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Discussion Starter · #1 ·
Well it was very cold the other night and the bike didn't want to start. It did the ole not gonna start gonna drain the battery trying routine. I have two batteries, a trickle charger, and swap about once a month for this reason.

So I got a coworker to assist by giving me a jump start. I have jumped the bike before but never off a running car.

So anyway I went to hook up the cables on the cycle.... and that's when I saw the big old spark... dang.... I didn't realize he had already hooked up to his running car :(.

Well today I checked all the fuses and put in my freshly charged spare battery..... the bike still does nothing.

The lights don't come on, no clicky when you try to start nothing. It is completely and totally dead... deceased... nada.

So is there a main relay that comes one when the key is turned to the on position? I am suspecting that if there is, that it is fried. None of the bulbs in the bike are blown either.

Are there any fuseable links that might have gotten smoked too?

Hmm... I'll see what everyone has to say... then it'll be time to get out the shop manual and the multimeter I guess and go through it. This pretty much sucks.

Thanks,
Anthony
 

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99-02 bikes have a fuse on the starter solenoid in the back of the lower right subframe mount.

I was warned by the local salvage yards where I buy my bikes that if you jump the SV off a running car you WILL fry the rectifier/regulator.
I never jumped mine off a running car, only with the car off.
 

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you know you can push start a bike right???
 

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Never, ever, jump a bike off a running car. Most cars have charging systems that will fry a bikes lowly electrical system. It's safe to jump off a car battery, but the vehicle should never be running.

That being said, Don's earlier post about the fuses is probably valid.
 

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lkm said:
you know you can push start a bike right??? 
Sometimes. What if it's an '03-'06 bike with electronic fuel injection? Gotta run that fuel pump to get any gas into the engine, a dead battery can't do that.
 

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AvidSV650Rider said:
Sometimes.  What if it's an '03-'06 bike with electronic fuel injection?  Gotta run that fuel pump to get any gas into the engine, a dead battery can't do that.
nevermind what i said. i realize your all imbiciles.
 

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Anthony, me thinks that you had a charging system problem anyway if you've been swaping out 2 batteries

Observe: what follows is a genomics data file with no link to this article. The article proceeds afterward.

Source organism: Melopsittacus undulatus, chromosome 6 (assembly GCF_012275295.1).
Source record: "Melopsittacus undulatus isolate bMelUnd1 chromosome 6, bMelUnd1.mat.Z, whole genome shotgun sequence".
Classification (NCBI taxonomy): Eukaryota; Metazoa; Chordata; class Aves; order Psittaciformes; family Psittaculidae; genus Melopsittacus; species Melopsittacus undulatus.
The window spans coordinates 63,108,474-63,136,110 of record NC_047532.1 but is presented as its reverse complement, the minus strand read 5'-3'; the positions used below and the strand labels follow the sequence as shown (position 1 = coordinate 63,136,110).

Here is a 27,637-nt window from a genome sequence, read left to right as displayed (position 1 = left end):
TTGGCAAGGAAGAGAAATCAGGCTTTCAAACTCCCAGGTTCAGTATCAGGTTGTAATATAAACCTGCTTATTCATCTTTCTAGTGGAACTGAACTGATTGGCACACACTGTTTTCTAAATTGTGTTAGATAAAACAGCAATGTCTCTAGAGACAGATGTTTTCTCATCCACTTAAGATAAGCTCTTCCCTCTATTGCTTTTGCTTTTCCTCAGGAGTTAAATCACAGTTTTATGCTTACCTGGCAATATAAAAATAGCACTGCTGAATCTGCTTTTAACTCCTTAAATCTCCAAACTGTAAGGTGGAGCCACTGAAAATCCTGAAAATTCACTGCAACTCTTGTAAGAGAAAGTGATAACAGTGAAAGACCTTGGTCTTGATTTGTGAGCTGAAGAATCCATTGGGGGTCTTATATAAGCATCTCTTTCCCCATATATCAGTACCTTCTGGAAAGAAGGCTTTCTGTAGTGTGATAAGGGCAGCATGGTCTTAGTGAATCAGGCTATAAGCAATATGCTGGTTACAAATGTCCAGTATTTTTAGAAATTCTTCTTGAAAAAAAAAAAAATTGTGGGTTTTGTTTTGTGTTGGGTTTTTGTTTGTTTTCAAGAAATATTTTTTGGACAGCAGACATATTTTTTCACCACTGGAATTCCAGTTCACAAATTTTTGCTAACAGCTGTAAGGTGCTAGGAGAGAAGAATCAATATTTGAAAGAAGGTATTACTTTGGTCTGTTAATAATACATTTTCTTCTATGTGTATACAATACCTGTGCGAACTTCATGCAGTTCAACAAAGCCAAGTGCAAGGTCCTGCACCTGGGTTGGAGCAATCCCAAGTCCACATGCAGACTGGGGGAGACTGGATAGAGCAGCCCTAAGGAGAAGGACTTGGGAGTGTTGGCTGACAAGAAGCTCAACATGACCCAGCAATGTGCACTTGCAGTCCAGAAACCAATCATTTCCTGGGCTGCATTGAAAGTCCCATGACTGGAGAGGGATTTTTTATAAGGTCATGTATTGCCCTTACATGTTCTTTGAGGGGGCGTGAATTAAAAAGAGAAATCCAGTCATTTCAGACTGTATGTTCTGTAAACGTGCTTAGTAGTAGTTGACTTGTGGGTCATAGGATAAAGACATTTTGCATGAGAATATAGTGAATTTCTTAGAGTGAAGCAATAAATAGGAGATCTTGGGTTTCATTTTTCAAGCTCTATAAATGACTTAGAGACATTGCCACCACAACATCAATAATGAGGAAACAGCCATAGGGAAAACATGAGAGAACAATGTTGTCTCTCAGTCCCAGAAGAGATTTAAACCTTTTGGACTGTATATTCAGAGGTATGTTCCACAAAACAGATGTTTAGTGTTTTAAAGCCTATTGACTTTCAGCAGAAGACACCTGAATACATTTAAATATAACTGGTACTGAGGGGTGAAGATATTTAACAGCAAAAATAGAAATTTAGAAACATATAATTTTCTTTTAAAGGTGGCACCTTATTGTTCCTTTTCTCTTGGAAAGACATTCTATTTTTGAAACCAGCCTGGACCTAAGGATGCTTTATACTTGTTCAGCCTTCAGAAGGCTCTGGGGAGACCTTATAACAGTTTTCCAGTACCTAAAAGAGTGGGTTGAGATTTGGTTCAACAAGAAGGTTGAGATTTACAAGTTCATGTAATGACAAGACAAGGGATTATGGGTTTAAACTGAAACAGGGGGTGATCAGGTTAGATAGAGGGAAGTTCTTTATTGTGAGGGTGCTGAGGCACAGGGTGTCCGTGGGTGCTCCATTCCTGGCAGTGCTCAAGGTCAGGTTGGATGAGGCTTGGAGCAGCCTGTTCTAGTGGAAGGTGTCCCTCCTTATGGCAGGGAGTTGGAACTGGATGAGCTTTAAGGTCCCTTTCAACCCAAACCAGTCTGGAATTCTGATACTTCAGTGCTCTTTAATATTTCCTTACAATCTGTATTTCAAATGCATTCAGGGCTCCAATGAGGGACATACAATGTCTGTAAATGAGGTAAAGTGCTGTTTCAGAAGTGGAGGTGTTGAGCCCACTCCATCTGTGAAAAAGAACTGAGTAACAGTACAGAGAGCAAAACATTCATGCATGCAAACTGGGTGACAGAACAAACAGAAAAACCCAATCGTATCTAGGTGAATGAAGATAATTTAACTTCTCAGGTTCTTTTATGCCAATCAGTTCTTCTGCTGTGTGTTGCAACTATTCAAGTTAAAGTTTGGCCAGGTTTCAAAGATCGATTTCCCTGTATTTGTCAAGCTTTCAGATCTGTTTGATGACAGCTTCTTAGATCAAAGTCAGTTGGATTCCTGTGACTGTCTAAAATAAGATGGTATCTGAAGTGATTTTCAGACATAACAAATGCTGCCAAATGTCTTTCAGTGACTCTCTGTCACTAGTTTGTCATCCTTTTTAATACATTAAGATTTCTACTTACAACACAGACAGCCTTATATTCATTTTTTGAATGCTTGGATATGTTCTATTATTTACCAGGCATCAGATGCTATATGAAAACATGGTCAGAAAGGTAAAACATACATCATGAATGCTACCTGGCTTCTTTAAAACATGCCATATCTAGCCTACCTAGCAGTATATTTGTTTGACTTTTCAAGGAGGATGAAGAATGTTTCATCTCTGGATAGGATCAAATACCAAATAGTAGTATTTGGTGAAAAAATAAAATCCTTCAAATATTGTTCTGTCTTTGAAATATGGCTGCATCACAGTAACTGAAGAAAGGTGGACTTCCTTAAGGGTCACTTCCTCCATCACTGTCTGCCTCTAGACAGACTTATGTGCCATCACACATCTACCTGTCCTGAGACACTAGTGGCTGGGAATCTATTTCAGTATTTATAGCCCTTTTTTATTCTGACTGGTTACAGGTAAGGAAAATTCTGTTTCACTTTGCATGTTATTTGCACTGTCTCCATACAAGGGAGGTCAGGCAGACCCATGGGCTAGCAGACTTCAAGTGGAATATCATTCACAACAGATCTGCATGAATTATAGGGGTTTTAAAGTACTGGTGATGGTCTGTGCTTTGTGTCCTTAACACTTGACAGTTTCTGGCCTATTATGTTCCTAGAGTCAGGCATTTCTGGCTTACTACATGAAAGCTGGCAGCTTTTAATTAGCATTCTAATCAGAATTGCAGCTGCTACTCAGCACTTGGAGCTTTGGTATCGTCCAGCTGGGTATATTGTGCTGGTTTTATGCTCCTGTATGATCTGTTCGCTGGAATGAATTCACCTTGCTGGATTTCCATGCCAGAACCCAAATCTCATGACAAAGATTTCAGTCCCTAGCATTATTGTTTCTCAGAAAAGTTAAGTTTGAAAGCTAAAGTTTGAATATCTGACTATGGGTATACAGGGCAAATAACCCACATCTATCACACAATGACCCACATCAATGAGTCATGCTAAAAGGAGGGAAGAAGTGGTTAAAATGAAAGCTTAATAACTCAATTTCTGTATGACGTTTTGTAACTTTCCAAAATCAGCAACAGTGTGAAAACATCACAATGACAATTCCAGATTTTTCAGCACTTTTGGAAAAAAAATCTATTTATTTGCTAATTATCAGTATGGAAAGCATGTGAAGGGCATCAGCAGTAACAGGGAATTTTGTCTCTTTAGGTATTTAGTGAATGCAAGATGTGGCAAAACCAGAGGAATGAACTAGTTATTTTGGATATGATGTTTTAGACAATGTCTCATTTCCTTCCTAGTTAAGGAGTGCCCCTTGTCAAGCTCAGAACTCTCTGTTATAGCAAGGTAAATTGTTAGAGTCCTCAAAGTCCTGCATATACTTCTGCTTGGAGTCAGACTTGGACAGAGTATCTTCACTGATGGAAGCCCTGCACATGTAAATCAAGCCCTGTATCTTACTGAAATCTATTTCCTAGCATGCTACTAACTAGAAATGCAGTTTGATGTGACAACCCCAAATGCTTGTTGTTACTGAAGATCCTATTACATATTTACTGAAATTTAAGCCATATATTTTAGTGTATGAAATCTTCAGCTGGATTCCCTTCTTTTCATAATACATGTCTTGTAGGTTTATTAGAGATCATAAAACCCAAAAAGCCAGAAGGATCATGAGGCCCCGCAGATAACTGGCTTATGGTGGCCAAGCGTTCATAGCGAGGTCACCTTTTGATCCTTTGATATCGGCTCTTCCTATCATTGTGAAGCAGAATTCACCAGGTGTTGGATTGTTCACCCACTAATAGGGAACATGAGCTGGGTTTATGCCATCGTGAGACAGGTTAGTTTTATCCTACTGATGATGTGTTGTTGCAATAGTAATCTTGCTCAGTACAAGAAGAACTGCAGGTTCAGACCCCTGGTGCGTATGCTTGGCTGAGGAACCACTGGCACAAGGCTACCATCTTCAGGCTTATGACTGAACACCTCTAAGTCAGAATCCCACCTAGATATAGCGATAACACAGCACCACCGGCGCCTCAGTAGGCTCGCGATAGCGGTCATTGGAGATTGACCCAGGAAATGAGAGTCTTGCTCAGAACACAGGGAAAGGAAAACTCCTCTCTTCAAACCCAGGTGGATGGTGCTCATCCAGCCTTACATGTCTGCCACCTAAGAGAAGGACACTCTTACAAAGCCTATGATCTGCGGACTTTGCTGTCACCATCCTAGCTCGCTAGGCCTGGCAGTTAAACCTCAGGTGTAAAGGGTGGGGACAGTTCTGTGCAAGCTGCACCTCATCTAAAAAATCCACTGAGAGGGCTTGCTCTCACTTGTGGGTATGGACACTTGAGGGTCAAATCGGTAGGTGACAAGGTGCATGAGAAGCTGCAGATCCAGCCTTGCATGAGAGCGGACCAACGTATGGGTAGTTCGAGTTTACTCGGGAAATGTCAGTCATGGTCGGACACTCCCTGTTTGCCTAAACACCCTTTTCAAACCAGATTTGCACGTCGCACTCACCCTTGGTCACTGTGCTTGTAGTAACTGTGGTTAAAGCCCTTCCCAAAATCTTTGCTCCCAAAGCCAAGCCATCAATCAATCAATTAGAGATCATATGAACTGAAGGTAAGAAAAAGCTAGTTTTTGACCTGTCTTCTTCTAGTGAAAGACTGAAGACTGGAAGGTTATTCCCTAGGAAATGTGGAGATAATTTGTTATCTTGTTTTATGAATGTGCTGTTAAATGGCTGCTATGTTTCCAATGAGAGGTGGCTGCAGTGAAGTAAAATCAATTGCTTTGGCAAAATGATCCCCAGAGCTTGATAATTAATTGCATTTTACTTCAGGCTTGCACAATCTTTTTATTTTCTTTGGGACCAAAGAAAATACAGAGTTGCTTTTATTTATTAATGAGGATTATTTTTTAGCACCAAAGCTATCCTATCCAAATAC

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tonyjuliano said:
Never, ever,  jump a bike off a running car.  Most cars have charging systems that will fry a bikes lowly electrical system.  It's safe to jump off a car battery, but the vehicle should never be running.

That being said, Don's earlier post about the fuses is probably valid.
BullShite,  I have done it many times on many bikes including my SV.  most car's electrical systems (unless they are 24 volts) put out the same voltage as the bike (maybe a little higher but not enough to fry the electrical system).  The bike will only draw the power it needs.  Since Voltage x Current = power,  it is the same amount of current in the electrical system.   If you leave the two hooked up once started,  The cars charging system will try to maintain voltage and the bikes charging system will be shunting all of the extra voltage away heating up it's voltage regulator.  So don't keep them connected for any length of time once the bike is running.   It is actually harder on the bike's charging system with the car off once the bike is running since the bikes charging system will be trying to float 2 batteries instead of one. 

It is more likely that the guy and his buddy reversed the polarities when hooking up the batteries or the guy shorted the positive terminal to ground.  Reversing the polarity can certainly fry electrical components.  If the polarity was reversed,  they are lucky the battery didn't explode.  I have seen that happen.

Check the Main 30 amp fuse. I bet it is blown. 
 

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Actually jumping a car off another car while it is running can ause problems also...very rare but it can happen when the cars are running. A friend of mine is a mechanic at one of the local bike shops and said the same thing a while back after my boss's son fried his electrical system by trying to help soeone jump off their car with his bike ::) he said you should never jump off a bike with a running car or you risk frying other things than just the rectifier.
 

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Tazz said: